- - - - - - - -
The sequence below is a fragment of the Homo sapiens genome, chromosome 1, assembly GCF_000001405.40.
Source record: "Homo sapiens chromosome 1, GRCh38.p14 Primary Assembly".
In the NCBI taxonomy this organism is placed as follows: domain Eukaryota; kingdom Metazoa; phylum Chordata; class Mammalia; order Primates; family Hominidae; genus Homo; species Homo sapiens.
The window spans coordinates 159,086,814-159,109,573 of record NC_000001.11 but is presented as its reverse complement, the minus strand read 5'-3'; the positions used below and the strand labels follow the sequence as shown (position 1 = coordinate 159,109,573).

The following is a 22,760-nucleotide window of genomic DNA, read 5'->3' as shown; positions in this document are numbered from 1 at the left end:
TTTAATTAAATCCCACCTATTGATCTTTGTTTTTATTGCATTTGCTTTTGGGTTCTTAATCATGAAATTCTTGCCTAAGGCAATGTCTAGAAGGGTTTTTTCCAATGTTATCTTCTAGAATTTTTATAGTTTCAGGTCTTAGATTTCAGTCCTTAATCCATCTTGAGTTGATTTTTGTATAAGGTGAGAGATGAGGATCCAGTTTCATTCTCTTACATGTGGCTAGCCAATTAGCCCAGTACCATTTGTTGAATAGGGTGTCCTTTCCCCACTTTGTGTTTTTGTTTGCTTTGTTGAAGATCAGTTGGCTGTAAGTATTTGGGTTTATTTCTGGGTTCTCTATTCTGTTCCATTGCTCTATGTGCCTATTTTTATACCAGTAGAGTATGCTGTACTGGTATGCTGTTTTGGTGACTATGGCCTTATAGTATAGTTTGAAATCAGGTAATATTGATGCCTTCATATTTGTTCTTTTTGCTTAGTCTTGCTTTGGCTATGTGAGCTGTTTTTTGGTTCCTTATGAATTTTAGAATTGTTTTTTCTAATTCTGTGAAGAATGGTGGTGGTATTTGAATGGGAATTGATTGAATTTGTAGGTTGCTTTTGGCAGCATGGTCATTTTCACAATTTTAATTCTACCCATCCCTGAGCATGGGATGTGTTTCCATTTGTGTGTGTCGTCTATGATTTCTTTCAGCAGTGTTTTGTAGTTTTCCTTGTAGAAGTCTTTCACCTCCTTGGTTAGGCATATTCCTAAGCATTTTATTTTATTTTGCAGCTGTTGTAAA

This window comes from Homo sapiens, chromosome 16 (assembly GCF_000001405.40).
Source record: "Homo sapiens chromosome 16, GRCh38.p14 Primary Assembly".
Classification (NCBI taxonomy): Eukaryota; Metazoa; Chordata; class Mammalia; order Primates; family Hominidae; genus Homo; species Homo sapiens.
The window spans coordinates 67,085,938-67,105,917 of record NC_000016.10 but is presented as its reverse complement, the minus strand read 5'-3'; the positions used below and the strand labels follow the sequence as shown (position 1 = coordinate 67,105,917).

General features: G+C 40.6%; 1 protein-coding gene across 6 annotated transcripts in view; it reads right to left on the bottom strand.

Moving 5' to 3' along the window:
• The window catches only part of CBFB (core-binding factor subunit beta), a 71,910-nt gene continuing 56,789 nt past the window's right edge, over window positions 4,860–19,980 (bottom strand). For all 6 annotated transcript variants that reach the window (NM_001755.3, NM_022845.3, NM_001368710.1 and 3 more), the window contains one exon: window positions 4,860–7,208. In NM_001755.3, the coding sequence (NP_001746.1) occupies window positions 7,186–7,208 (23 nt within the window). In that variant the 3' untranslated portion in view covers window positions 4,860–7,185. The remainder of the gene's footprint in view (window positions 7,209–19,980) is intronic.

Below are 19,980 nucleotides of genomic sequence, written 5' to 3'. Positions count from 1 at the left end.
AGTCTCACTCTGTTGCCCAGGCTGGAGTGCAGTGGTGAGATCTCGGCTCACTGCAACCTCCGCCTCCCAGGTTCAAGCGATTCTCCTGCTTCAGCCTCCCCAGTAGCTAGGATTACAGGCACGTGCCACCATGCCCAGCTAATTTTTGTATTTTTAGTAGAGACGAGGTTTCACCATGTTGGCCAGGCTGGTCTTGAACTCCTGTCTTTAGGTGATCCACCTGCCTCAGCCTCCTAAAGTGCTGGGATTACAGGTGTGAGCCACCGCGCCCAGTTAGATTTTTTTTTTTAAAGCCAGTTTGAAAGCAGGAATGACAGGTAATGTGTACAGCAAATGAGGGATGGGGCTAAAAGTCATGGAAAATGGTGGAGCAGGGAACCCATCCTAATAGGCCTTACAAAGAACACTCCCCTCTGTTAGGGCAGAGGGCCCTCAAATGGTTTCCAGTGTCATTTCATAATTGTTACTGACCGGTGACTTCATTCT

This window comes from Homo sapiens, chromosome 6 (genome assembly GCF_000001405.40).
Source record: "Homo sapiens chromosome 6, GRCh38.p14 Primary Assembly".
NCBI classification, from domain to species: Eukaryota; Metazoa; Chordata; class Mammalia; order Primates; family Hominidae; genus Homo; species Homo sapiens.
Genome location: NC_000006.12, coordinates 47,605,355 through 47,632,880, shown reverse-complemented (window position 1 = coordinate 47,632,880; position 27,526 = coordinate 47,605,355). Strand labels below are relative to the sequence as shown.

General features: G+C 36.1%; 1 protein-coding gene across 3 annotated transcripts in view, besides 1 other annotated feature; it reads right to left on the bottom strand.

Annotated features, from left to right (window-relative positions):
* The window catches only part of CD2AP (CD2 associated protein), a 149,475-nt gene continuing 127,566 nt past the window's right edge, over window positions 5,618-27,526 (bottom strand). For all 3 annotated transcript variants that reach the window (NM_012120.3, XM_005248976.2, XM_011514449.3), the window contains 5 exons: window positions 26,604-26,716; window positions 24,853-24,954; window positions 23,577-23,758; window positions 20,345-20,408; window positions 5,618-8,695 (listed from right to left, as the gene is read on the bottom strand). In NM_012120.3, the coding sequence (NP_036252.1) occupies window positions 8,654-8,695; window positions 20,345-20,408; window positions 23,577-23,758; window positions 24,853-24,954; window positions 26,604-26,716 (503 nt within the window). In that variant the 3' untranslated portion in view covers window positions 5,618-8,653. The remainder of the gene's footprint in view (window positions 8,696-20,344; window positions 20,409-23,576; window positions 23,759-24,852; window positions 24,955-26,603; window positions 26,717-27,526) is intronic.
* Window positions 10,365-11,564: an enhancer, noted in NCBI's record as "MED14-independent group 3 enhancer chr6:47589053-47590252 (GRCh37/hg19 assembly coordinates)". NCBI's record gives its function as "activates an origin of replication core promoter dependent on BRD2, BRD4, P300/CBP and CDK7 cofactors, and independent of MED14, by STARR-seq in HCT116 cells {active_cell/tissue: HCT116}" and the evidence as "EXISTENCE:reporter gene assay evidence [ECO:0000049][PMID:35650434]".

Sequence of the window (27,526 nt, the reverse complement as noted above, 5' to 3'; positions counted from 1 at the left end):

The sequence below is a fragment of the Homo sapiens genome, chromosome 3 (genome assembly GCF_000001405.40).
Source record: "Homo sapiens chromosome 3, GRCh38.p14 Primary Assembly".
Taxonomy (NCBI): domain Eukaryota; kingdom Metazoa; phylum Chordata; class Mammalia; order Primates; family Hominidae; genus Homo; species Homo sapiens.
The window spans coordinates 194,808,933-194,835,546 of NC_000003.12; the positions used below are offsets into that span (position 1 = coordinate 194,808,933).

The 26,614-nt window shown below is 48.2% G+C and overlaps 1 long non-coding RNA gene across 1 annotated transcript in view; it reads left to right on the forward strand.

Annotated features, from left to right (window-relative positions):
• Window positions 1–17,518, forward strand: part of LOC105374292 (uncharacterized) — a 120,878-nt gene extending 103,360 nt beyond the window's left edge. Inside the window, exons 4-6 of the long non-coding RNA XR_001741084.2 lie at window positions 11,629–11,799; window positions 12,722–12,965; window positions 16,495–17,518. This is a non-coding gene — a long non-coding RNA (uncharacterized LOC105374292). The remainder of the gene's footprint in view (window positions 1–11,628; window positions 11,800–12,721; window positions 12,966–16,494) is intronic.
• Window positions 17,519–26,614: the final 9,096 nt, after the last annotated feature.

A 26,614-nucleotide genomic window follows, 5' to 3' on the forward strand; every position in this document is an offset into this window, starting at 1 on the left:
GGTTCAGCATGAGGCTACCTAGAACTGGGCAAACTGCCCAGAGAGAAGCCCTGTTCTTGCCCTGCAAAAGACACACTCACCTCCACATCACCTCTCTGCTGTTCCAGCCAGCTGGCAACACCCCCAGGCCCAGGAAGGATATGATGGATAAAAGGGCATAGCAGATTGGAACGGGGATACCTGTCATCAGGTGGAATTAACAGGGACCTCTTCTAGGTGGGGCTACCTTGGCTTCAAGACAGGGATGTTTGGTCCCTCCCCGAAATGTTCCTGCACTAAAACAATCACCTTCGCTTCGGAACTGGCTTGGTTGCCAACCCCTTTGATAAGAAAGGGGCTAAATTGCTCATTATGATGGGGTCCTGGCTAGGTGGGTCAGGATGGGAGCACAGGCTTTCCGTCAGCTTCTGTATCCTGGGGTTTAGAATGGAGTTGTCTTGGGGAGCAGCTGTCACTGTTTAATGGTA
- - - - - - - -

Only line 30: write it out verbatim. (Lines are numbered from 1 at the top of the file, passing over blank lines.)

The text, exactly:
Annotated features, from left to right (window-relative positions):